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We're about to open the curtain on our Christmas Show; Charles Dickens' "A Christmas Carol" adapted and directed by Sarah Nathan, and featuring local actors, carollers and live music. Bring your best voices to join in the carol singing as you enjoy this dramatic presentation.

Tickets are selling very fast so get yours quickly. For more information on the show, click here: A Christmas Carol - All you need to know, and we'll see you at the Havelock Town Hall for our fantastic Christmas Show


Read The First Review - by Marlborough's Pam Logan:

Havelock Community Theatre

A Christmas Carol by Charles Dickens

Adapted and Directed by Sarah Nathan

Havelock Town Hall

Wednesday 14 December 2022.

The people of Havelock were treated to the very best of community theatre on opening night.

Director Sarah Nathan’s assured adaptation of A Christmas Carol, with a well-cast ensemble, Christmas carol singers, members of the Blenheim Brass Band – and a dog – brought Dicken’s story to life in a way that engaged the audience and reminded everyone of the true spirit of Christmas.

Dickens is all about characters, very real characters, and we certainly saw them aplenty.

Ian Cameron made the role of Scrooge his own, crusty and cantankerous to start, through fearful yet curious, transitioning into a generous and life loving character. The lopsided red scarf at this point was a genius costume touch.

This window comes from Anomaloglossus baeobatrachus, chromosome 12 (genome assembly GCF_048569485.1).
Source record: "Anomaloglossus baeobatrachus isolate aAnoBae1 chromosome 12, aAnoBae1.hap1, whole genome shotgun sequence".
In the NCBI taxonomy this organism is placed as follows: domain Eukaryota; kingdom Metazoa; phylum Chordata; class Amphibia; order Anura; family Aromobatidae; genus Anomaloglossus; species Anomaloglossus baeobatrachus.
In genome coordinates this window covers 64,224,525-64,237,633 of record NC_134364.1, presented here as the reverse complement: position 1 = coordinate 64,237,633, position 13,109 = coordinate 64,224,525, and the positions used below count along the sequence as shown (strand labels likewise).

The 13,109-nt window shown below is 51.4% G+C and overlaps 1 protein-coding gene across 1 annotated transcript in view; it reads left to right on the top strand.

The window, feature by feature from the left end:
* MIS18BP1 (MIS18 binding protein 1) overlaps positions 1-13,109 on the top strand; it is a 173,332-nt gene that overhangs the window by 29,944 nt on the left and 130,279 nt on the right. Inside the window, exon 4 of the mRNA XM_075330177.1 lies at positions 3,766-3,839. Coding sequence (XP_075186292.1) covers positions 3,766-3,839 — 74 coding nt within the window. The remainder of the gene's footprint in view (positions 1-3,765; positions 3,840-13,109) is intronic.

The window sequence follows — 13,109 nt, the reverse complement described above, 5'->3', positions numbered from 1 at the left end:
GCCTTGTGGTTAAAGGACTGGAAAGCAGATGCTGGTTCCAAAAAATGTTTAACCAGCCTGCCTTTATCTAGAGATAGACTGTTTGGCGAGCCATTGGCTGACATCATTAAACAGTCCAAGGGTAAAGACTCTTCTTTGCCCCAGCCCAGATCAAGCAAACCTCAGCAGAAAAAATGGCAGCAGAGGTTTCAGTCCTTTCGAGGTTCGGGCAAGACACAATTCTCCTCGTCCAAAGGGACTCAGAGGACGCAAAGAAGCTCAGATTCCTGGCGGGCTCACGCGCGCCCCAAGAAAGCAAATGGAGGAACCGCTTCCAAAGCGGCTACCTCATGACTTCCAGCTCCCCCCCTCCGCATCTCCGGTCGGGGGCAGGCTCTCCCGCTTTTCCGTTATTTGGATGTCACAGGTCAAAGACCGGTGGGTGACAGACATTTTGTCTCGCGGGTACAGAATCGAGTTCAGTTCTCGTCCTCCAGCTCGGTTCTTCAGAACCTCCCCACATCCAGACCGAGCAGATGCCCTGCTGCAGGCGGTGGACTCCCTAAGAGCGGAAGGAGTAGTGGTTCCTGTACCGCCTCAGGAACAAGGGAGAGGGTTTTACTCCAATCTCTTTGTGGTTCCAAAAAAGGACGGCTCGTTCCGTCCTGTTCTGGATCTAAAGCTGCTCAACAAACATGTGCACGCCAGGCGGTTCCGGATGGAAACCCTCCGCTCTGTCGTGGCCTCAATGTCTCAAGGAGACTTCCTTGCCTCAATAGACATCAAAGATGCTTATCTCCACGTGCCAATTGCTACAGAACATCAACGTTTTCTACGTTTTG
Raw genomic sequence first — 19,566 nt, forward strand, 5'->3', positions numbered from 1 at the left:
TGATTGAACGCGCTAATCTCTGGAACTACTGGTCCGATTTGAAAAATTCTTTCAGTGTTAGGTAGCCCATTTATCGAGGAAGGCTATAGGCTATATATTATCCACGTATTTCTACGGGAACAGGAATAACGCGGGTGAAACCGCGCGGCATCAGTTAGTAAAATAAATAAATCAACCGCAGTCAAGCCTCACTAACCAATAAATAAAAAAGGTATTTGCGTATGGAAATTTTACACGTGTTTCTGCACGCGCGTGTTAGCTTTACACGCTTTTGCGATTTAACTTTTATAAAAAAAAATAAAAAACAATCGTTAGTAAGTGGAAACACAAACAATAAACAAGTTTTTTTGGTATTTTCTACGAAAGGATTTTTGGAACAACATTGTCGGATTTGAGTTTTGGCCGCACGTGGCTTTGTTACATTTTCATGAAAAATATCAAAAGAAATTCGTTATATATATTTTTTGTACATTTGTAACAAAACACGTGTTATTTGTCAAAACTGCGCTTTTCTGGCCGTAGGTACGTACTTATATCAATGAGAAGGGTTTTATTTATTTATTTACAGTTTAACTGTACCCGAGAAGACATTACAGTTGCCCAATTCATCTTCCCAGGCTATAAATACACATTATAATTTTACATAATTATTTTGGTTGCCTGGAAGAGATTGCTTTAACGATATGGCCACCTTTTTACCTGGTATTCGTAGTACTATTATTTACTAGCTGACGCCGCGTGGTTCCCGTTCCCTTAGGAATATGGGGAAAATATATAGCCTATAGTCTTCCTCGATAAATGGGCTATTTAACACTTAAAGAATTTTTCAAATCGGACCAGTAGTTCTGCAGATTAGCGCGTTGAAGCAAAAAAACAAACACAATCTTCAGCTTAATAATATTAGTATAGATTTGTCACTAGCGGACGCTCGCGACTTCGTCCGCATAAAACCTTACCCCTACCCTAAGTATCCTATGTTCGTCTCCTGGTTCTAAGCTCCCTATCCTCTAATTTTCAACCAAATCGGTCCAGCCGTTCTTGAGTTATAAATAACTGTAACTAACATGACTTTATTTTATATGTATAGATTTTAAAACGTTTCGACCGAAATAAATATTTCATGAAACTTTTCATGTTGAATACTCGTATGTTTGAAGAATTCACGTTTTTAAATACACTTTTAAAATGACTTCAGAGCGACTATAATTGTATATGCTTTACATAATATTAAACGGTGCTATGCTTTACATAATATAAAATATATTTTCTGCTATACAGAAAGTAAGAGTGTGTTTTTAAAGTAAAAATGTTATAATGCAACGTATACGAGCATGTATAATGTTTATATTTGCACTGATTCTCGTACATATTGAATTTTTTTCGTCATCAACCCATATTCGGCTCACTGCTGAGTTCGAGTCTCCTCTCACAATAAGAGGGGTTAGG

Cathy Cocker was a consummate storyteller/narrator guiding us through the story – and a convincing Victorian character in several guises.

Nephew Fred (Spencer Kingi) made an immediate impact with his singing entrance into the doom and gloom of Scrooge’s office and was a convincing character throughout his scenes along with his wife (Kim Weatherhead).

Bob Cratchit’s (Robert Stillion) miserable position in the office was a good contrast, however, it was his easy relationship with Tiny Tim (Alice Spencer) and the rest of his impoverished family that really helped tell the story. Tiny Tim had an engaging stage presence and a strong voice. Together with Mrs Cratchit (Julia Pointon) and the other children the family scenes were strong ensemble playing.

The Ghost of Jacob Marley (John Leary), The Spirit of Christmas Past (Judy Blake-Barlow), The Spirit of Christmas Present (Shalom Delmonte-Aberhart) and the Spirit of Christmas Future (Ced Seatter) with the help of some brilliantly contrasted costumes, all created highly effective and individual characters to move the storyline along.

Ursula Paul and Jennie Johnson provided well drawn cameos as Charity Collectors and Market Ladies.

The set was simply designed, with judicious use of furniture to indicate scenes, and a thrust section which brought the audience right into the action. Even the frequent opening and closing swish of the front curtains were well timed and appropriate.

The use of mist, and clever lighting placement, created mood and atmosphere throughout. Noticeable, for example, when the black cloaked Ghost of Christmas Future faded out to just a gnarled and pointing finger as Scrooge examined his own gravestone.

Sound was highly effective, from the well-paced clock to thunder and ghostly moanings.

Sarah Nathan and her whole team are to be congratulated on bringing this story to life at this time of year. Superbly sung and played Christmas Carols, a well-known and well-told story with a timeless message of good will, along with some deft touches of humour, make this a wonderful way to get you into the Christmas spirit.

Don’t miss A Christmas Carol playing at Havelock Town Hall nightly until Saturday evening with a matinee on Saturday afternoon.